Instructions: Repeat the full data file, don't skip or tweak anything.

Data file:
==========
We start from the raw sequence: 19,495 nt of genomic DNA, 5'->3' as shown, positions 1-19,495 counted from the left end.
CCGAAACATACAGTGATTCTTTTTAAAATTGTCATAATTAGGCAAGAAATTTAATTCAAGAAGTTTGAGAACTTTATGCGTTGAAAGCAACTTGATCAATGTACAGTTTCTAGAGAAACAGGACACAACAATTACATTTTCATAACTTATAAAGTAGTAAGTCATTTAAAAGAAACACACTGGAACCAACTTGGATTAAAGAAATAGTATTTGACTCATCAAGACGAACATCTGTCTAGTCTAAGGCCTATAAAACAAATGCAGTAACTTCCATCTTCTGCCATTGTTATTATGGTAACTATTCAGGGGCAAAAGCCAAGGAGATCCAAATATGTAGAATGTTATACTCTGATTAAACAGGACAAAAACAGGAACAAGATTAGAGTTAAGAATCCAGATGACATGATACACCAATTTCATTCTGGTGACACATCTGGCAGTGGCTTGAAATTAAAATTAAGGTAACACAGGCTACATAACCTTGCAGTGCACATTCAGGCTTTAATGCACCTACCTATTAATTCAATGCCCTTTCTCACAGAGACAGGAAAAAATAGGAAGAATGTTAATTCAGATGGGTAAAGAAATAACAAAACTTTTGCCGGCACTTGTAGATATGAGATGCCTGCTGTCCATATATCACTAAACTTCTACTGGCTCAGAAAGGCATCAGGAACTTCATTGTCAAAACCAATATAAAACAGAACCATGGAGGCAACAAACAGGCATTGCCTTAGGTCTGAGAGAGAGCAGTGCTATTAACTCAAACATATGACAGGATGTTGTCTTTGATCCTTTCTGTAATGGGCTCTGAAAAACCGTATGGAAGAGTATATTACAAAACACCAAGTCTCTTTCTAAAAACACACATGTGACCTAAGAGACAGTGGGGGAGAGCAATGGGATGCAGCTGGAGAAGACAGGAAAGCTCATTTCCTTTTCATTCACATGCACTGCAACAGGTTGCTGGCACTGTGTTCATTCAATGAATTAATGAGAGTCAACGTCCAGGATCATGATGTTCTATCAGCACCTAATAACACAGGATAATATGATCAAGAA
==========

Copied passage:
We start from the raw sequence: 19,495 nt of genomic DNA, 5'->3' as shown, positions 1-19,495 counted from the left end.
CCGAAACATACAGTGATTCTTTTTAAAATTGTCATAATTAGGCAAGAAATTTAATTCAAGAAGTTTGAGAACTTTATGCGTTGAAAGCAACTTGATCAATGTACAGTTTCTAGAGAAACAGGACACAACAATTACATTTTCATAACTTATAAAGTAGTAAGTCATTTAAAAGAAACACACTGGAACCAACTTGGATTAAAGAAATAGTATTTGACTCATCAAGACGAACATCTGTCTAGTCTAAGGCCTATAAAACAAATGCAGTAACTTCCATCTTCTGCCATTGTTATTATGGTAACTATTCAGGGGCAAAAGCCAAGGAGATCCAAATATGTAGAATGTTATACTCTGATTAAACAGGACAAAAACAGGAACAAGATTAGAGTTAAGAATCCAGATGACATGATACACCAATTTCATTCTGGTGACACATCTGGCAGTGGCTTGAAATTAAAATTAAGGTAACACAGGCTACATAACCTTGCAGTGCACATTCAGGCTTTAATGCACCTACCTATTAATTCAATGCCCTTTCTCACAGAGACAGGAAAAAATAGGAAGAATGTTAATTCAGATGGGTAAAGAAATAACAAAACTTTTGCCGGCACTTGTAGATATGAGATGCCTGCTGTCCATATATCACTAAACTTCTACTGGCTCAGAAAGGCATCAGGAACTTCATTGTCAAAACCAATATAAAACAGAACCATGGAGGCAACAAACAGGCATTGCCTTAGGTCTGAGAGAGAGCAGTGCTATTAACTCAAACATATGACAGGATGTTGTCTTTGATCCTTTCTGTAATGGGCTCTGAAAAACCGTATGGAAGAGTATATTACAAAACACCAAGTCTCTTTCTAAAAACACACATGTGACCTAAGAGACAGTGGGGGAGAGCAATGGGATGCAGCTGGAGAAGACAGGAAAGCTCATTTCCTTTTCATTCACATGCACTGCAACAGGTTGCTGGCACTGTGTTCATTCAATGAATTAATGAGAGTCAACGTCCAGGATCATGATGTTCTATCAGCACCTAATAACACAGGATAATATGATCAAGAA